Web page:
Patients Do Not Believe Disease Is Chronic
If inner-city adults with asthma do not see their condition as chronic, researchers are worried that this perception will interfere with asthma management. A study, reported in Chest (March 2006), surveyed 198 adults who were hospitalized with asthma at an inner-city hospital over a 12-month period. The patients were asked to gauge their perceptions about their disease, medication use, and other health issues. The investigators noted that the participants were largely low-income and non-Caucasian individuals who had to go to the emergency room for asthma or be admitted to the hospital.
The study found that 53% of the patients believed that when they did not exhibit symptoms they did not have asthma. Men and older patients were most likely to have this "no symptoms, no asthma"perception. Also, these patients often expected to be cured. Patients who believed that the disease was not chronic were 33% less likely to follow inhaled steroid treatment when they were symptom-free.
Pharmacists Launch Asthma Program
The National Community Pharmacists Association, Medical Care and Outcomes LLC, and GlaxoSmithKline recently launched the Asthma Intervention Program. The nationwide pilot program will examine the vital role pharmacists can play in identifying patients with uncontrolled asthma and helping them by means of medication therapy management. The pilot will be limited to 500 pharmacies nationwide.
The program will use the Asthma Control Test, a 5-question assessment tool recommended by the American Lung Association, to evaluate how well a patient's asthma currently is being controlled. A series of interventions, as well as communications with the patient's physician for 6 months, will assess the impact pharmacists can have in delivering patient care services and improving health outcomes.
For the study, each participating pharmacy will be required to enroll at least 15 patients. Patient data will be entered electronically into a Health Insurance Portability and Accountability Act-compliant database developed by Medical Care and Outcomes, which is available on-line through Pharmacist e-Link. For more information, visit www.pharmacistelink.com/asthma.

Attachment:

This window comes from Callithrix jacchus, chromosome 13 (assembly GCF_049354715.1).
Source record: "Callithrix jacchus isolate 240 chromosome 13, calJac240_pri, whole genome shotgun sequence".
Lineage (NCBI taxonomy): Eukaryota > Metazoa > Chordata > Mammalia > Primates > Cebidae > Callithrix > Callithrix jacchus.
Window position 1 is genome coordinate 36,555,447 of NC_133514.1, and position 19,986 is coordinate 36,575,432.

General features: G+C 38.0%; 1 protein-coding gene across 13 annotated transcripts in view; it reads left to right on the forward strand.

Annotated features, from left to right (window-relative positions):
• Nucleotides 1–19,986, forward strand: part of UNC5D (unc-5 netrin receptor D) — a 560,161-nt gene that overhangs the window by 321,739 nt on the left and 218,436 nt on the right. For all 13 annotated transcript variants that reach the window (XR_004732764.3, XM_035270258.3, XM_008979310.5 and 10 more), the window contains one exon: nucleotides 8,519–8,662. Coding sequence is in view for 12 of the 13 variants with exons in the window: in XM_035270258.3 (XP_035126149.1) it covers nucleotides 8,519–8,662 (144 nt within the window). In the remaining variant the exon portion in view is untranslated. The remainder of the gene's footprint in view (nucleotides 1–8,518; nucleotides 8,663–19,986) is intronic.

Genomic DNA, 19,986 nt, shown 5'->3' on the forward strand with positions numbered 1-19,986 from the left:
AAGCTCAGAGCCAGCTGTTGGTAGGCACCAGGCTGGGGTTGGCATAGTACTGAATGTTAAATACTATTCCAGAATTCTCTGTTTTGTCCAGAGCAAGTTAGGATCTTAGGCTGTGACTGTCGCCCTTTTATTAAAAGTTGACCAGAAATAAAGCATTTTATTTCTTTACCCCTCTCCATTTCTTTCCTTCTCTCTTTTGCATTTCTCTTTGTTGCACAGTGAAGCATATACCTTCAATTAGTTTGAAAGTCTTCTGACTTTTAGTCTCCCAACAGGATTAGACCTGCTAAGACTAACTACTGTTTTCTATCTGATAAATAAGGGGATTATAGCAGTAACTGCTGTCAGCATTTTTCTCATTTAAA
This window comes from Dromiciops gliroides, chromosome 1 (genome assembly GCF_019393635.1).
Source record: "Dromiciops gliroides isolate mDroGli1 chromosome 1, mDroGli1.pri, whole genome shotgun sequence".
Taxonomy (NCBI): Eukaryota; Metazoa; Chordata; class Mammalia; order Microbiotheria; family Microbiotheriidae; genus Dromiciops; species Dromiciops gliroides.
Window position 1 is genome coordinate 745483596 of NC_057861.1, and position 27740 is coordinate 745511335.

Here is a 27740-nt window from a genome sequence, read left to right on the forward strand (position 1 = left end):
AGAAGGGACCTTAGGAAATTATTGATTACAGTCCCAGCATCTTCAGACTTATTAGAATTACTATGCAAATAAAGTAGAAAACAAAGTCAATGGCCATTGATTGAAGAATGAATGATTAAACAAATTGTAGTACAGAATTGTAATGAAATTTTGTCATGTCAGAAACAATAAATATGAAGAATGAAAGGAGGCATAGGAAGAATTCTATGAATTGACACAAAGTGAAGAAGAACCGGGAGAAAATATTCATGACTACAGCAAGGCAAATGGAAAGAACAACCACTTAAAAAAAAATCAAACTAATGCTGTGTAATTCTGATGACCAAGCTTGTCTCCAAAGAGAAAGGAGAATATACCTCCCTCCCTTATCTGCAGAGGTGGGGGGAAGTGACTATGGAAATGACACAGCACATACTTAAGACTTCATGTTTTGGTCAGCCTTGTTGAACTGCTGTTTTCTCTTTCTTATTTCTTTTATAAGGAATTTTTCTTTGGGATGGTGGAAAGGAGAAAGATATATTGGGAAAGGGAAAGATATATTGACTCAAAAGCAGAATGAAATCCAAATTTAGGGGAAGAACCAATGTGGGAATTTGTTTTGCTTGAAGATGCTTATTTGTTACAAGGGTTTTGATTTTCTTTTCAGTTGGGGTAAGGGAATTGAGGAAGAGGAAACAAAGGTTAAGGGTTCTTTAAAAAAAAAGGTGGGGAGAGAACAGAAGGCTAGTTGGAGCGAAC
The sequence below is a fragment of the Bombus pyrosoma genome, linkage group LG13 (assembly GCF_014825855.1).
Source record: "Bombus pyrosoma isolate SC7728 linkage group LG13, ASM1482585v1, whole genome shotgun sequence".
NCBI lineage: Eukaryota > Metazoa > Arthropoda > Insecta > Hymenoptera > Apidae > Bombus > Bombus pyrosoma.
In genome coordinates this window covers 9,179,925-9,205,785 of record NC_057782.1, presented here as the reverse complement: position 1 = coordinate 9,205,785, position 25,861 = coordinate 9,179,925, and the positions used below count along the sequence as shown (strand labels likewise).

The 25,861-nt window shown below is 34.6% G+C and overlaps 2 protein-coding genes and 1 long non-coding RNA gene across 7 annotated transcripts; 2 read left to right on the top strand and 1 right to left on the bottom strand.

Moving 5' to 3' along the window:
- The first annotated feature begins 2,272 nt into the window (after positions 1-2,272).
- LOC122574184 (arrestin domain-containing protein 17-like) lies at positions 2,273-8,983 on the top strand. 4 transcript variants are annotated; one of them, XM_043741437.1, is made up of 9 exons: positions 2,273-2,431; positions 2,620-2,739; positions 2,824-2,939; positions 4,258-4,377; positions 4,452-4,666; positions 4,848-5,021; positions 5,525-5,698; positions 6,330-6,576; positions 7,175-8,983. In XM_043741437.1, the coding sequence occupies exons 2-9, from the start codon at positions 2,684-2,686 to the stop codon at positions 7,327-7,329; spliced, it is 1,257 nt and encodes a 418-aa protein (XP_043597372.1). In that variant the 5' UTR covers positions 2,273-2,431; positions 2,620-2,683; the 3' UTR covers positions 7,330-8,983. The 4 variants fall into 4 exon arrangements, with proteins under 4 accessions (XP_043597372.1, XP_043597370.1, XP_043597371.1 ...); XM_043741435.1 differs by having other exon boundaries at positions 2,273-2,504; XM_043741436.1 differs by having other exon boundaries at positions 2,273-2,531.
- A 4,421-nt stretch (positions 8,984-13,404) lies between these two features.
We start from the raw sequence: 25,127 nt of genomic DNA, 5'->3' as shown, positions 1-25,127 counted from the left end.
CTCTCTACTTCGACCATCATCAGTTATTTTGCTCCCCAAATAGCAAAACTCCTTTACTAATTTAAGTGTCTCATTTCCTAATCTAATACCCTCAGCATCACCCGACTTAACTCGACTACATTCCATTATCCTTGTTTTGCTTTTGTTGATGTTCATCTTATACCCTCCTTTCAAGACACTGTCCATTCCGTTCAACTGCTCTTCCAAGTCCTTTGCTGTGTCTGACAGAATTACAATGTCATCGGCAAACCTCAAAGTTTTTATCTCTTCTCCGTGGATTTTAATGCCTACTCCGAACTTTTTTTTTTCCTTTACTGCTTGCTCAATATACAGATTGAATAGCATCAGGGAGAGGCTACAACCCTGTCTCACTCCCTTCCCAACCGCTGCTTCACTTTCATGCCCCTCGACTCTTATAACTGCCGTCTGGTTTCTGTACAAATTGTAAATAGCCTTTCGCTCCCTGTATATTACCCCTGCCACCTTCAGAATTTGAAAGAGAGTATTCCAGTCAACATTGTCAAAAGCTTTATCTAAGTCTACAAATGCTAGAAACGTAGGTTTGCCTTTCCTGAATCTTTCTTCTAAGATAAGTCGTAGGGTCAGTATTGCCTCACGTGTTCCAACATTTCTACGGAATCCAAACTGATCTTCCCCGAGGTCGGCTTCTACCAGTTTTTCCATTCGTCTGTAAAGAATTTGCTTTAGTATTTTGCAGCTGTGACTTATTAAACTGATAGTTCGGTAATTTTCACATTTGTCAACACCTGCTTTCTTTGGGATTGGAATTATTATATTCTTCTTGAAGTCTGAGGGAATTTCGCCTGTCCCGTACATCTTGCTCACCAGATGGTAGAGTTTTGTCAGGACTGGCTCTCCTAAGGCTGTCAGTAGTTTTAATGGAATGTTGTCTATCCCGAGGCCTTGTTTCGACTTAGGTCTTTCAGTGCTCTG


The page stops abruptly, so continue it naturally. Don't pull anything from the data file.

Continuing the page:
Study Finds Leptin Correlation with Asthma
Evidence linking leptin levels with asthma in children prompted researchers to determine whether the result was true for adults. Data from 5876 participants in the Third National Health and Nutrition Examination Survey found that high levels of leptin correlated with physician-diagnosed asthma in adults.
The researchers found, however, that the association was stronger in women than in men and stronger in premenopausal women, compared with postmenopausal women.
As in earlier reports, body mass index was directly related to asthma risk. Taking leptin levels into account had very little effect on this association, according to the report in Thorax (April 2006).
The researchers are planning to investigate the roles of other fat-produced compounds in the development of asthma. A focus will be on adiponectin, an antiinflammatory protein that may offset the effects of leptin.
Asthma Still Is Poorly Controlled
Despite many treatment options for asthma, new findings suggest that patients have experienced emergency department visits, hospitalizations, or attacks at a rate that has not declined significantly over time.
For the study, the researchers reviewed 3998 case records in an administrative claims database of a managed care setting. The patients included had an asthma diagnosis and >2 claims per year for asthma medications over 4 years. The results of the study showed that over 4 years the exacerbation rate did not drop much.
The data indicated that 41% of patients had at least one asthma exacerbation. Of these patients, 30% were not taking daily asthma maintenance medication before the exacerbation. In addition, patients who had an exacerbation in the first year of the study were about 2 times as likely to experience another exacerbation at some point in the remainder of the study, compared with patients who were exacerbation-free in the first year.
Patients Want Better Allergy Medications
An Asthma and Allergy Foundation of America survey found that 31% of patients with allergies are not happy with their current prescription allergy medication. Of 1214 respondents, 60% also said that they were interested in finding a new prescription allergy medication.
Among the patients with allergies who are not fully satisfied with their current prescription medicine, 55% reported that they are not pleased because their allergy medication does not relieve their symptoms long enough. Nearly 44% are not satisfied because their medication does not provide symptom relief fast enough.
In addition, the survey revealed that 47% of patients with allergies take multiple allergy prescription medications, and 36% of the participants who take prescription allergy medication also reported using OTC allergy medication. The participants identified 3 important aspects of allergy prescription medication: that it be (1) long-lasting, (2) fast-acting, and (3) steroid-free.
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